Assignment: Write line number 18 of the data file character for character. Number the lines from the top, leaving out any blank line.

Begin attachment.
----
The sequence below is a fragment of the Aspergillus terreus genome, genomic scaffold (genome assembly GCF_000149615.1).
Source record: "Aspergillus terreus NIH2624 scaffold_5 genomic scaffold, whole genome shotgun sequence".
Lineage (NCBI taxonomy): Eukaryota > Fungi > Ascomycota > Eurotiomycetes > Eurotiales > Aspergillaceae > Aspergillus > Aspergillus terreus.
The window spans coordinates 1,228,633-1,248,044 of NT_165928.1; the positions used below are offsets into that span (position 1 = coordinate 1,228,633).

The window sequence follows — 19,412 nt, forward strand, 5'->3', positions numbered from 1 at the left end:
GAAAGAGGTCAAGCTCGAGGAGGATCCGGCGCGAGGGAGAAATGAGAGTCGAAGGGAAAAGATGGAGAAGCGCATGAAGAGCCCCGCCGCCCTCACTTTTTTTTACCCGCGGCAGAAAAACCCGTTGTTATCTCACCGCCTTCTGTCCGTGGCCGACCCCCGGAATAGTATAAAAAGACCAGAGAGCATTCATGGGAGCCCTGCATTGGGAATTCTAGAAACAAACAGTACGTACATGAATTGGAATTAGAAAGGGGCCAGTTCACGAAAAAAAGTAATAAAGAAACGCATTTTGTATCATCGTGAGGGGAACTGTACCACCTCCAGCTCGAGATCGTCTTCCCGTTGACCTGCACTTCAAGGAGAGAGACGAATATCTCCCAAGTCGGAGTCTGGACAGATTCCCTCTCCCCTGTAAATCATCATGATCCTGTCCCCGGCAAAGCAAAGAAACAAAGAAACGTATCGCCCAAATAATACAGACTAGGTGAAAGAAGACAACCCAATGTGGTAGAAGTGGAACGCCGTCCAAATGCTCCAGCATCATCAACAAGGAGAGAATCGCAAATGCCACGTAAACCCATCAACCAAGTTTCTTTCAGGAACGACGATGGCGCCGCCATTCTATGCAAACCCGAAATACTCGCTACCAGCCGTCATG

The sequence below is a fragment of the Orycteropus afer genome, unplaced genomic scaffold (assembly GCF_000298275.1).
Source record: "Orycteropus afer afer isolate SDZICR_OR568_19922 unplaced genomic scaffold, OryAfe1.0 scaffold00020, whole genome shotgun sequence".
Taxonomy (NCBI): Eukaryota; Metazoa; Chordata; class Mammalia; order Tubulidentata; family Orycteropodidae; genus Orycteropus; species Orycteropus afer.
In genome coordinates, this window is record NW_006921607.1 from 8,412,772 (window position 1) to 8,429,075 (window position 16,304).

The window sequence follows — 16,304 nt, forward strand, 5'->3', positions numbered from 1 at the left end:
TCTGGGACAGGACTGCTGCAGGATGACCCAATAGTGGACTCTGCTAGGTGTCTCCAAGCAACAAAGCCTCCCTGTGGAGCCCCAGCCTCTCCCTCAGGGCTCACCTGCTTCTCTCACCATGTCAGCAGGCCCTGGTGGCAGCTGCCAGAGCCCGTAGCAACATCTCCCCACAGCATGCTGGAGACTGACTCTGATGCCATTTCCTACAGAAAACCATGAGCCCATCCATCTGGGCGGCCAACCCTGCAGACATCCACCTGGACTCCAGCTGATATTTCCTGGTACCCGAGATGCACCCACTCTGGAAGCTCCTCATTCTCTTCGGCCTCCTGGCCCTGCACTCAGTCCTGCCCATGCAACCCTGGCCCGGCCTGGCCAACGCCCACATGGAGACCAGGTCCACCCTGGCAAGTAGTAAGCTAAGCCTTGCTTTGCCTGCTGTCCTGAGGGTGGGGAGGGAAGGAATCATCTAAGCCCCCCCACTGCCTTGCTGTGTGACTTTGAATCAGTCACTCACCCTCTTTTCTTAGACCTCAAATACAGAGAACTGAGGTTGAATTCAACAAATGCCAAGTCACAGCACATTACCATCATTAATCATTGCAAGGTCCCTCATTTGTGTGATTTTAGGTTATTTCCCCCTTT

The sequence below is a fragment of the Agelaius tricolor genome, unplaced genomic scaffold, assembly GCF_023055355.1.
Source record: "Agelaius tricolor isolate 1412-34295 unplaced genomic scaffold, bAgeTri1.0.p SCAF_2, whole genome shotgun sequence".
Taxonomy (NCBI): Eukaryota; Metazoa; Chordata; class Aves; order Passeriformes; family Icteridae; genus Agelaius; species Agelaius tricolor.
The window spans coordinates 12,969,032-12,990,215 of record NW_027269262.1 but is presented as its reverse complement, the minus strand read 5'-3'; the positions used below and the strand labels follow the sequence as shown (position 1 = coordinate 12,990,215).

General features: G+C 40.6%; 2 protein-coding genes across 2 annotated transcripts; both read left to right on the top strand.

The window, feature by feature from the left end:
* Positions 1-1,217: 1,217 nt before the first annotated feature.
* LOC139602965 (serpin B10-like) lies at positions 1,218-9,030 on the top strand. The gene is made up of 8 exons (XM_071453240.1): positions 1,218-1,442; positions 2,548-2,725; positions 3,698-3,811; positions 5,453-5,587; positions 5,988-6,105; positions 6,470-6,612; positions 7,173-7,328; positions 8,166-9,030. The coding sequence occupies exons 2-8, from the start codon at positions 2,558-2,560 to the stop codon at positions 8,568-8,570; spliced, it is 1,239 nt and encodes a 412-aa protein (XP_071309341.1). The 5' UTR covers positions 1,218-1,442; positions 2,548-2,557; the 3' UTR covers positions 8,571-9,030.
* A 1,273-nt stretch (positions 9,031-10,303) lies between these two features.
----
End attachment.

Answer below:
The window, feature by feature from the left end: